It’s not all black metal here, though.  The vocals are deeper and a bit more hoarse than your typical black metal rasp, maybe somewhere about halfway between hardcore shouts and death metal incantations.  They are also used somewhat sparsely, which suits the music perfectly.  Apart from taking the bits of black metal which suit their darkened ambition, Castevet also evoke bands like Tombs and Sweden’s Burst (who will be sorely, sorely missed), in that they manage to take elements of post-hardcore and some of the brightness of progressive metal, and translate all of that into songs with the patient ebb and flow and the elegantly structured slow burn of Neurosis, but viewed through sped-up film.

Special notice should be paid to the songs “Grey Matter” and “Harvester.”  The former is especially nimble, and features some fantastic machine-gunning rhythms underneath the somewhat warped guitar melody of the “verses” (I use the term with some hesitation, mind).  Check out especially the absolutely mindblowing section starting shortly after the 4:00 minute marker, in which a somewhat muted guitar lead plays to a different meter underneath the blasting of the rest of the band.  Stunning stuff.  A horn-backed instrumental, “Wreathed in Smoke,” leads nicely into the closing track, “Harvester,” which is notable, again, for an excellent slow build which crescendos about half-way through with some great crash cymbal and stabbings of noise before fading out in a swath of distant ambient washes.  The album is over in a tidy 40 minutes, and leaves the listener battered, with little else to do but fumble around for the “Play” button again.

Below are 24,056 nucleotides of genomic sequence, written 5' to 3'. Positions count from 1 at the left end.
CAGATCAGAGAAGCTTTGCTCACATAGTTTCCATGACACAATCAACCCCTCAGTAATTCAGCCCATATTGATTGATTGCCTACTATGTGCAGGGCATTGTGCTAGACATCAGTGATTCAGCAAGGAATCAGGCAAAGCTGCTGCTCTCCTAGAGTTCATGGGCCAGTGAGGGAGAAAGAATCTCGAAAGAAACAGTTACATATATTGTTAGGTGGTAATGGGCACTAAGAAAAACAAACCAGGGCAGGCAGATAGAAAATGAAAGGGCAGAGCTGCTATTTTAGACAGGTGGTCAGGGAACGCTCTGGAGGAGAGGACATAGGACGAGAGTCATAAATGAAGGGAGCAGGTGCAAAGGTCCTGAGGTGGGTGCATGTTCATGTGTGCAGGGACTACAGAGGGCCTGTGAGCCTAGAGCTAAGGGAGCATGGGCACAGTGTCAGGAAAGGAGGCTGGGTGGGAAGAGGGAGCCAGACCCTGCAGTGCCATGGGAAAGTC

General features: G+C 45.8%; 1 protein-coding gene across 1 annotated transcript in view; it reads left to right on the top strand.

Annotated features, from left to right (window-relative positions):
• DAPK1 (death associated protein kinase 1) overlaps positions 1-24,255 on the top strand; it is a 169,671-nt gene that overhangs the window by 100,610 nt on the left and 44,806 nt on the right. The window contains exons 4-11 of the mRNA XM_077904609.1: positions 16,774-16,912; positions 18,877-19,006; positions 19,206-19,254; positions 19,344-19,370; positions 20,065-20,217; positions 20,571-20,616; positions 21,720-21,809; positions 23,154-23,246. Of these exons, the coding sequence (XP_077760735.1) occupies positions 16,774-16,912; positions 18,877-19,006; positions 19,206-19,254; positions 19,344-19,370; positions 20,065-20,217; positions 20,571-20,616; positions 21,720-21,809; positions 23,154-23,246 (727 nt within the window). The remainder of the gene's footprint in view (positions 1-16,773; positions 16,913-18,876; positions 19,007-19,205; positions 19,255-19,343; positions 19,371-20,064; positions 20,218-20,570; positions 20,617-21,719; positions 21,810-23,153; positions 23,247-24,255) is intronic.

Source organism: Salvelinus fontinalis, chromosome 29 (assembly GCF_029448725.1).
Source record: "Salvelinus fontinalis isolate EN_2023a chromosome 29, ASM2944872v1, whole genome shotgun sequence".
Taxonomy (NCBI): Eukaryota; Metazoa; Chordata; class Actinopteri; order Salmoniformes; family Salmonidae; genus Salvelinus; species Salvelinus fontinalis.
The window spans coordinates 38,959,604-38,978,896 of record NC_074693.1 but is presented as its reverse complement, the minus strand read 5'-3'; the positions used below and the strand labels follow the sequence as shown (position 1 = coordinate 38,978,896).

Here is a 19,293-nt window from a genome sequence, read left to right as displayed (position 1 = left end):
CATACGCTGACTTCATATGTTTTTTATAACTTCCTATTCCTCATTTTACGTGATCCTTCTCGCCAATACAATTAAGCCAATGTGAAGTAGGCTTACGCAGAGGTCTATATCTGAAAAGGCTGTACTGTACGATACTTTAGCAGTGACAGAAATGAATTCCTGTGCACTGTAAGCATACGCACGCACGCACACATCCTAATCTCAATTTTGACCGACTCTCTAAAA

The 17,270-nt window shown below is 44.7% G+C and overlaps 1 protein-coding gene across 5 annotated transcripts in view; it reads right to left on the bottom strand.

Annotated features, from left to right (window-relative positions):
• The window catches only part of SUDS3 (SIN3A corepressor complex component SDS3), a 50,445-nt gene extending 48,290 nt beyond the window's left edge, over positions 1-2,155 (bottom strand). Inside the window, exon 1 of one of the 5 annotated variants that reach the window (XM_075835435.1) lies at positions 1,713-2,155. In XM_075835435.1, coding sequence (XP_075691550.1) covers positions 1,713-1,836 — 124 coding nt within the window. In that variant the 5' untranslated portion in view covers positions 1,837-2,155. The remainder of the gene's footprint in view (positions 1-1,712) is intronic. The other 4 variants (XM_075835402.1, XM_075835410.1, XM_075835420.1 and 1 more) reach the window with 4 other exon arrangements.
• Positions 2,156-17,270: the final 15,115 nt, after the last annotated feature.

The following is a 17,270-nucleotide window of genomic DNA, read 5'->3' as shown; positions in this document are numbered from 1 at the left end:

If I haven’t already made it clear, let me say outright that the rhythm section on display in this record is wondrous to behold.  The drummer especially deserves close listening for striking the perfect balance between just keeping up with some complicated rhythm figures and hitting just the right amount of accents and fills.  Mastodon notwithstanding, a fill-crazy drummer can make a band sound way too busy; here it’s just right – complex drumming which doesn’t call needless attention to itself.  Call it black/prog/hardcore/post-/dark/whatever; if genre designations fail (as they ultimately, always, do), and if we have to play the adjective game, then I’d say the best words to describe this album are driving, hypnotic, tense, and haunting.  Some minimal and very tasteful artwork makes this an excellent all-around package.  This is most definitely recommended if you like some of the other avant-garde type black metal bands on Profound Lore, especially Ludicra, Saros, Caїna, The Howling Wind, Altar of Plagues, Krallice, Cobalt, &c., &c.  Maybe the best recommendation I can give this is that it is another fantastic Profound Lore band, and almost completely unclassifiable.  Well, except that I’ll be classifying it under “Play often, and fucking loudly.”

Overall rating: 90%.  This shit is already pretty fierce, but when you remind yourself that this is their debut album which already possesses this much vision and self-assurance, it’s pretty fucking frightening.